In decades past, the gates of Harar would be closed at night to keep the hyenas from slipping inside the walls and stealing children off the streets. Now the hyenas are a tourist attraction: Outside the gates, travelers and some curious locals gather to watch one or another “Hyena Man” coax the beasts out of the darkness with whistles and loud calls. I first saw a Hyena Man in the sixties; the ritual today is the same as it was then. Only the feeding site has changed. It is now about 5km outside the city wall. Arrive at dusk to see the show. First you’ll see a pair of yellow-green eyes peering from the shadows. Then another and another. The animals pace back and forth in the dark, lunging at each other, snarling. They hide in the night until the hyena man lures them into the light with a hunk of rancid meat. They leave the darkness and scramble for the food.
As the show progresses, the Hyena Man will eventually hold a piece of meat in his mouth and taunt the animals to come closer and take it. And they will. Later he will invite anyone in the crowd to feed the hyenas by holding a stick with food at the end, or if someone is particularly brave, to hold the stick in your teeth and wait for a hyena to seize the meat. It’s a show you won’t see on Broadway.
In the Sixties, when I was in the Peace Corps, I would travel the roads of Ethiopia in a Land Rover to visit Volunteers on the gravel road the Italians built after Mussolini invaded the country in 1935. Called the Dessie Road, it reached farther north, into Mekele, the regional capital of Tigrai province. Once a backwater, Mekele today has modern high rises and a thriving population of 300,000.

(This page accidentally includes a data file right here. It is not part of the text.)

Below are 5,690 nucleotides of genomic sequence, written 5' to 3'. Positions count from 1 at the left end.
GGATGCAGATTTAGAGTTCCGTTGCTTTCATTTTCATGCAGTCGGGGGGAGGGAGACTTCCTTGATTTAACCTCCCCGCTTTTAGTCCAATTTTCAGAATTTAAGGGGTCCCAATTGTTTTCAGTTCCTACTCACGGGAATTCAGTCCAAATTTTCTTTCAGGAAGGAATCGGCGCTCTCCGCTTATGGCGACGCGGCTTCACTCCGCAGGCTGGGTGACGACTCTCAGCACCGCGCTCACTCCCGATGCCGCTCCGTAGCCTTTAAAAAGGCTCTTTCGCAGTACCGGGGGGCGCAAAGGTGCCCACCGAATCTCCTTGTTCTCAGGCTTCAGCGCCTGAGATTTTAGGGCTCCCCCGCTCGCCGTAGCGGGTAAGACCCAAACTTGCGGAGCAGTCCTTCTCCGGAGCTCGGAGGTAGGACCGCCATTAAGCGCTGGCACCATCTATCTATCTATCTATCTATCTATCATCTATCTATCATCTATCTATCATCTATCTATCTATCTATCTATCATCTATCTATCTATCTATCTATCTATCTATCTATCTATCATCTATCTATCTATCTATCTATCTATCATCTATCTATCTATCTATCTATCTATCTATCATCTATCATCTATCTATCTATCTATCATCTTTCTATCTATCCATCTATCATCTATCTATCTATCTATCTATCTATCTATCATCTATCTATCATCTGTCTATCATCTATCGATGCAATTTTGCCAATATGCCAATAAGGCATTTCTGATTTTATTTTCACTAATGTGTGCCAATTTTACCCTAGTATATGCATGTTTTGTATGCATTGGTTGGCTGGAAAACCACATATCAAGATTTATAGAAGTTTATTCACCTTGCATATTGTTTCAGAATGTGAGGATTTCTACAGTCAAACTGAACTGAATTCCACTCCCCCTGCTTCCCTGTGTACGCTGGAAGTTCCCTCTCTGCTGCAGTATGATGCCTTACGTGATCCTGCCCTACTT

The city does have significant historical sites and is within easy driving distance of historical towns such as Adwa, Axum and Adigrat. For that reason, Mekele is a perfect place to pause and relax and plan the next tour, whether it is to the rock-hewn churches of central Tigrai or to the Danakil Depression, a hot, surreal location where three tectonic plates meet.
Mekele has its own historical treasures, buildings dating back to the 1870s and Emperor Yohannes IV. His palace, for example, is now a museum. There are also the churches of Takle Haymanot, Medhane Alem and Kidane Mihret, all built in the 1870s. The city remembers its history and waits to be rediscovered.
To the east of the Tigraian highland, and on the southern edge of the Rift Valley that divides the country, and at the foot of the Harar Mountains, is Dire Dawa, the second largest city in Ethiopia and my favorite. Starting in 1902, one could travel from Addis Ababa to Dire Dawa by train, on a French- made and -operated “littorina” that ran twice weekly (taking all day) down into the Rift and across the desert all the way to Djibouti and the Red Sea. Several years ago the train ceased operation and today a new railroad is being built with Chinese investment at a cost of over 4 billion dollars.
Until that’s completed, you can reach Dire Dawa by air (Ethiopian Airlines runs daily flights) or by car or bus (it’s a day’s drive over good roads). Dire Dawa is really two cities, divided by the Dachata River (which is usually dry). South of the river is the old Islamic town, with its maze of twisting streets and Arab-style houses, their pastel walls weathered to a rainbow of soft colors; to the north are the quiet, shady, tree-lined streets that evoke an old French colonial village. Dire Dawa has recently become an industrial center, with a population of half a million, leading some tourists to find it lacking in history and charm. But others, including me, love the slow paced and relaxed atmosphere of this city at the edge of the desert.
Trekking & Sightseeing
Simien Mountains National Park